If trial and error are the main catalysts towards scientific purity then doctoral candidate, Gerald G. Griffin, a part-time psychology instructor at Henry Ford Community College in Dearborn and former psychologist for Oakland County schools, was well on his way to conducting the perfect experiment. During an evening session of his entry level sociology class on Friday November 12, 1965 he discussed both the merits and benefits of hypnotism to a non-believing audience. Having previously experimented with the practice in his classes, Griffin, an "amateur hypnotist", was obviously an eager practitioner despite his lack of credentials. But word had gotten out by a student to her clergyman who in turn notified the school's Dean, Ray Howe, and Griffin was reprimanded with Howe demanding that such experimentation had no relevance in a basic course. Having been warned not to repeat the incident in-class he agreed to meet some students for an off-campus session. First though, he made a pact with the class that the sessions must remain secret. While their agreement held firm the experiment soon went awry.
Under the care of Dr. Bruce Danto she was given sodium amytal, or truth serum, a barbiturate used to relax patients or to induce drowsiness in those with insomnia. It was first used clinically to treat psychiatric patients in the late 1920s and later by law enforcement to coax suspects into confessing to a crime. The drug came under scrutiny when tests showed that patients under the influence of the drug were highly susceptible to fabrication and coercive suggestion by outside influences. When the drug began to arouse Wellman from her somnambulistic state, Griffin transferred his control over the girl to Danto, who after several hours (and 16 total hours from the start of the original hypnosis) managed to fully relieve her of the hypnotic state.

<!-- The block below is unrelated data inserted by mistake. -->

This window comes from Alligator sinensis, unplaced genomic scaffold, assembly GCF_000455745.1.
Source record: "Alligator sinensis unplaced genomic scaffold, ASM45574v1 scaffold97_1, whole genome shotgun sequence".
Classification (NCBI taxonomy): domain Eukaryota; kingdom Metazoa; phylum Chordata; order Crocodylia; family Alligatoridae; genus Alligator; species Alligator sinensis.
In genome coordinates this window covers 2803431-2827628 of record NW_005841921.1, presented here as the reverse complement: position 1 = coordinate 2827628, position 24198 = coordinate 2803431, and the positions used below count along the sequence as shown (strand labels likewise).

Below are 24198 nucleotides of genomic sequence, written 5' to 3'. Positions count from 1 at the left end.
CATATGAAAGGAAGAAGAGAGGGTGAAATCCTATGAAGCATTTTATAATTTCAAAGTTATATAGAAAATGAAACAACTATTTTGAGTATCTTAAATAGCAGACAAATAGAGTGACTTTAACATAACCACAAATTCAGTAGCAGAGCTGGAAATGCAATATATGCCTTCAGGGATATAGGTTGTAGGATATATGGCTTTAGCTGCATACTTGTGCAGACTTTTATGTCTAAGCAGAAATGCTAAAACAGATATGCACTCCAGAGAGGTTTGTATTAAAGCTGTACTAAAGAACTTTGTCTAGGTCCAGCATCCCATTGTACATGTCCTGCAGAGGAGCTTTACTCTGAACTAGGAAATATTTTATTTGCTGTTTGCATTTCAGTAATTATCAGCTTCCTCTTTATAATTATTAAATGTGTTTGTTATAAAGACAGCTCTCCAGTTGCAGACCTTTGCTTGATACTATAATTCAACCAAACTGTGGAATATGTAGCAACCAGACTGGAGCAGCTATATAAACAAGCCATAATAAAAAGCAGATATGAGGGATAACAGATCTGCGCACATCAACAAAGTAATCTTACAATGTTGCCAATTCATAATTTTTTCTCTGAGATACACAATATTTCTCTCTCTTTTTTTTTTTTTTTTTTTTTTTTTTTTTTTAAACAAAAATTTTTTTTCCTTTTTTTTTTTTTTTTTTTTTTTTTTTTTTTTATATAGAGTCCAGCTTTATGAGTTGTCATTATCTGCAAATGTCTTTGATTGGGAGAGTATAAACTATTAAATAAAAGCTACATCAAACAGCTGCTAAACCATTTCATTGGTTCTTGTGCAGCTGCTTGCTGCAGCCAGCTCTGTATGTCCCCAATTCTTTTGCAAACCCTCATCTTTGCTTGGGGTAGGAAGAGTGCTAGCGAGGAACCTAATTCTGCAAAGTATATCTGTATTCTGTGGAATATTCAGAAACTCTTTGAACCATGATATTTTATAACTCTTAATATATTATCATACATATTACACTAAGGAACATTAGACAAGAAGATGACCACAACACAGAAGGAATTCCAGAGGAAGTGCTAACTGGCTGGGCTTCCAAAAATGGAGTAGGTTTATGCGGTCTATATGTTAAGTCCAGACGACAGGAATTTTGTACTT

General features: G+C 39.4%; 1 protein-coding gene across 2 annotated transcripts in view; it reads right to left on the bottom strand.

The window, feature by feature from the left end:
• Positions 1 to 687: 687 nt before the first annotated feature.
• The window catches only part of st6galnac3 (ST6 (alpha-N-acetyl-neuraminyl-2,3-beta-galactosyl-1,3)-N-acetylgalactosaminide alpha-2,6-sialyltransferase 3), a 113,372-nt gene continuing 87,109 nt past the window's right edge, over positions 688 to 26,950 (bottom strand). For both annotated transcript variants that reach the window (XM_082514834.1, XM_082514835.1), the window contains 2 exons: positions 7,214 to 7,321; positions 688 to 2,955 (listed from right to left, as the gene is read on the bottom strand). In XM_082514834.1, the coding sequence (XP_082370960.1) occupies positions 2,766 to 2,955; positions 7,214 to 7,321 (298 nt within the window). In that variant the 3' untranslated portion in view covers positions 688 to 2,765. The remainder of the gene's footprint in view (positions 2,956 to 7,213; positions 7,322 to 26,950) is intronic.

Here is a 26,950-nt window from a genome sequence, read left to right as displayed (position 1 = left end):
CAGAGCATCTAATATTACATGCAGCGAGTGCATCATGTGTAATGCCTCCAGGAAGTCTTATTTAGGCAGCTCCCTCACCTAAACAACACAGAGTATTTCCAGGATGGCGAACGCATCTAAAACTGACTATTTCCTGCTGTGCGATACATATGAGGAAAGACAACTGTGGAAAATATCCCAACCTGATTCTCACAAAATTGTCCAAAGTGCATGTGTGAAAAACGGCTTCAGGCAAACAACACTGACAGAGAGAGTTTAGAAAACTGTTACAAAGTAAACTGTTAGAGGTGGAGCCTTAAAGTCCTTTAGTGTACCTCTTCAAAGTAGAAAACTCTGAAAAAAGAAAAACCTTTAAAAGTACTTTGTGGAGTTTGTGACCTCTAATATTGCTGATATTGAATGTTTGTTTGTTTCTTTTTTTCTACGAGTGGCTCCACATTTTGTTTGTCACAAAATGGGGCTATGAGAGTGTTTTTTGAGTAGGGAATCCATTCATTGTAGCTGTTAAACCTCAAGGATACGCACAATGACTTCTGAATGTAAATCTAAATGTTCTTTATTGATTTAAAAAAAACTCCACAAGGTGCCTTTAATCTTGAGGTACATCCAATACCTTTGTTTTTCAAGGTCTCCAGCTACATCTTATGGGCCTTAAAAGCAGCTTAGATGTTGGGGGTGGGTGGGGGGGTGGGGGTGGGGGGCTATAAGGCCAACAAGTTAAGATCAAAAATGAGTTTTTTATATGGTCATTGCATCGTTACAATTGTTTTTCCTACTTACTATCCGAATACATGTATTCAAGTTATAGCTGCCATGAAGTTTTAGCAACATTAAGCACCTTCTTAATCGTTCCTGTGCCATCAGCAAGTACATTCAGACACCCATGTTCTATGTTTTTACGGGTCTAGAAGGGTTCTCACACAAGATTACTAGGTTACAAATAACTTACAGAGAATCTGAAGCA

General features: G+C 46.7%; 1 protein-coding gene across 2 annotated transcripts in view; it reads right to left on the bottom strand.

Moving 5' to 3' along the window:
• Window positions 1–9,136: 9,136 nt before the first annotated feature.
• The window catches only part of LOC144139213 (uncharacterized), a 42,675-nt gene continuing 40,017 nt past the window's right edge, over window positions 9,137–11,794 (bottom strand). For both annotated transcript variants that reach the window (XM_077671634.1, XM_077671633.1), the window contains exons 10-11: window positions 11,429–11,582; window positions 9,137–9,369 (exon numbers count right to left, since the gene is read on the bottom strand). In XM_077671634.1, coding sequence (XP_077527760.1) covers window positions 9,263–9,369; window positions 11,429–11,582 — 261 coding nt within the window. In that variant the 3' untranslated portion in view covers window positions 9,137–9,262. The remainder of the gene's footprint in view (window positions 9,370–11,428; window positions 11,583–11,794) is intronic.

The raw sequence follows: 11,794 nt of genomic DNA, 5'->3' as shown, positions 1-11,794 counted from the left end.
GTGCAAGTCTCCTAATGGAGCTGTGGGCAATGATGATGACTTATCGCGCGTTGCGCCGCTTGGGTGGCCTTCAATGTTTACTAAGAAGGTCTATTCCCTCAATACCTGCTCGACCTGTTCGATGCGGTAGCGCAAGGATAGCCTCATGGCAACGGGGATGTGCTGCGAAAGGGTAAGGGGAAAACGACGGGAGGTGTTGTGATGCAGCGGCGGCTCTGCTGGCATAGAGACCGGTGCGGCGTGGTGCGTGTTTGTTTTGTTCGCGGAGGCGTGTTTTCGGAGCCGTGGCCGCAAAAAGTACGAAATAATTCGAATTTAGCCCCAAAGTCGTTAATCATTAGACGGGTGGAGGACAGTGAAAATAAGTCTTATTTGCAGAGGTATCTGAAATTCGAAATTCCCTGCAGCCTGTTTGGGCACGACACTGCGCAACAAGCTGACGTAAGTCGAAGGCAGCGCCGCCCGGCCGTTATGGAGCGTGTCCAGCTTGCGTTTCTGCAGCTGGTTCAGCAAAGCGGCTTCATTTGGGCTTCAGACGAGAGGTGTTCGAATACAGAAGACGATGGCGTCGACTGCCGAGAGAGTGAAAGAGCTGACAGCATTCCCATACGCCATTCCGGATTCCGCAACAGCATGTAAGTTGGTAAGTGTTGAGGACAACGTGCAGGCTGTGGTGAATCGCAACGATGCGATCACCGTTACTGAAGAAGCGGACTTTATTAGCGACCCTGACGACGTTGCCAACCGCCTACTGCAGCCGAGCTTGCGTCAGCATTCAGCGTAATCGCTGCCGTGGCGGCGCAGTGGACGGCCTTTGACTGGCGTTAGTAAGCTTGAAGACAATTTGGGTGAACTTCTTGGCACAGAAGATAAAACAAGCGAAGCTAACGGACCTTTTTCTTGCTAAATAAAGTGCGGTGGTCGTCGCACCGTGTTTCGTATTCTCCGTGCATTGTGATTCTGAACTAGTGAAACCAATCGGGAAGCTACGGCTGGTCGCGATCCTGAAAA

Griffin, who was later thoroughly questioned by Inkster police, was suspended from his post at the community college and later resigned the position. No charges were filed by authorities mainly due to the fact that there were no laws on the book at the time and because investigators were convinced that no improprieties took place outside of the actual act itself. Griffin was rattled by the episode but maintained a professional demeanor in asserting that he was "a scientist" and had only used the procedure in good faith and as a teaching tool despite the unfortunate results.
Instructor Suspended For Hypnotizing Coed; The Owosso Argus-Press, November 12, 1965
Hypnotism Experiment Backfires; The Pittsburgh Post-Gazette, November 15, 1965
Hypnotist Is Suspended By A School; The Lawrence Journal-World, November 15, 1965
Teacher-Hypnotist Suspended; The Windsor Star, November 15, 1965
Classroom Hypnotist Still Under Suspension; The Victoria Advocate, November 16, 1965
In 16-Hour Trance; The Free Lance-Star, November 16, 1965
In Long Trance; The St. Joseph News-Press, November 16, 1965
Instructor Faces Suspension For Hypnotizing Coed; The Lewiston Morning Tribune, November 16, 1965
Experimenter In Hypnotics Suspended; The Titusville Herald, November 16, 1965
Hypnotist Instructor Resigned; The Owosso Argus-Press, November 17, 1965